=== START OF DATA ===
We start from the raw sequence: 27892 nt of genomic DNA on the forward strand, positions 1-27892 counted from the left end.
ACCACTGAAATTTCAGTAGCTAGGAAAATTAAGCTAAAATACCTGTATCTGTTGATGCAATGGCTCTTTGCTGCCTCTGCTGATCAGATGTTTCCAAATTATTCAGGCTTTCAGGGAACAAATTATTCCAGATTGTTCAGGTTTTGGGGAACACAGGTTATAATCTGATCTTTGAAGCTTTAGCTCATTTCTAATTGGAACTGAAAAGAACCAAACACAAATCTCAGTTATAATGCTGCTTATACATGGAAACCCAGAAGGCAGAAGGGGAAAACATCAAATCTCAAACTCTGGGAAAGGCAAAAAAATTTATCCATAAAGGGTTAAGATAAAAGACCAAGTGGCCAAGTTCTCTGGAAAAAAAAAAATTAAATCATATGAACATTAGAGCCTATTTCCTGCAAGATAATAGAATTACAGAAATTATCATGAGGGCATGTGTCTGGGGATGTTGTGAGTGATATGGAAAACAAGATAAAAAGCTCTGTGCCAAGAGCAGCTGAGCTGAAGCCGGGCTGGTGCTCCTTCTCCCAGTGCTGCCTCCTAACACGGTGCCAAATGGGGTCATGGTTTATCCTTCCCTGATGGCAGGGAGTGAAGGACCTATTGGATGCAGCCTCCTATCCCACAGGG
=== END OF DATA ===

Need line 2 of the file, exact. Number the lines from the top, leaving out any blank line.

ACCACTGAAATTTCAGTAGCTAGGAAAATTAAGCTAAAATACCTGTATCTGTTGATGCAATGGCTCTTTGCTGCCTCTGCTGATCAGATGTTTCCAAATTATTCAGGCTTTCAGGGAACAAATTATTCCAGATTGTTCAGGTTTTGGGGAACACAGGTTATAATCTGATCTTTGAAGCTTTAGCTCATTTCTAATTGGAACTGAAAAGAACCAAACACAAATCTCAGTTATAATGCTGCTTATACATGGAAACCCAGAAGGCAGAAGGGGAAAACATCAAATCTCAAACTCTGGGAAAGGCAAAAAAATTTATCCATAAAGGGTTAAGATAAAAGACCAAGTGGCCAAGTTCTCTGGAAAAAAAAAAATTAAATCATATGAACATTAGAGCCTATTTCCTGCAAGATAATAGAATTACAGAAATTATCATGAGGGCATGTGTCTGGGGATGTTGTGAGTGATATGGAAAACAAGATAAAAAGCTCTGTGCCAAGAGCAGCTGAGCTGAAGCCGGGCTGGTGCTCCTTCTCCCAGTGCTGCCTCCTAACACGGTGCCAAATGGGGTCATGGTTTATCCTTCCCTGATGGCAGGGAGTGAAGGACCTATTGGATGCAGCCTCCTATCCCACAGGG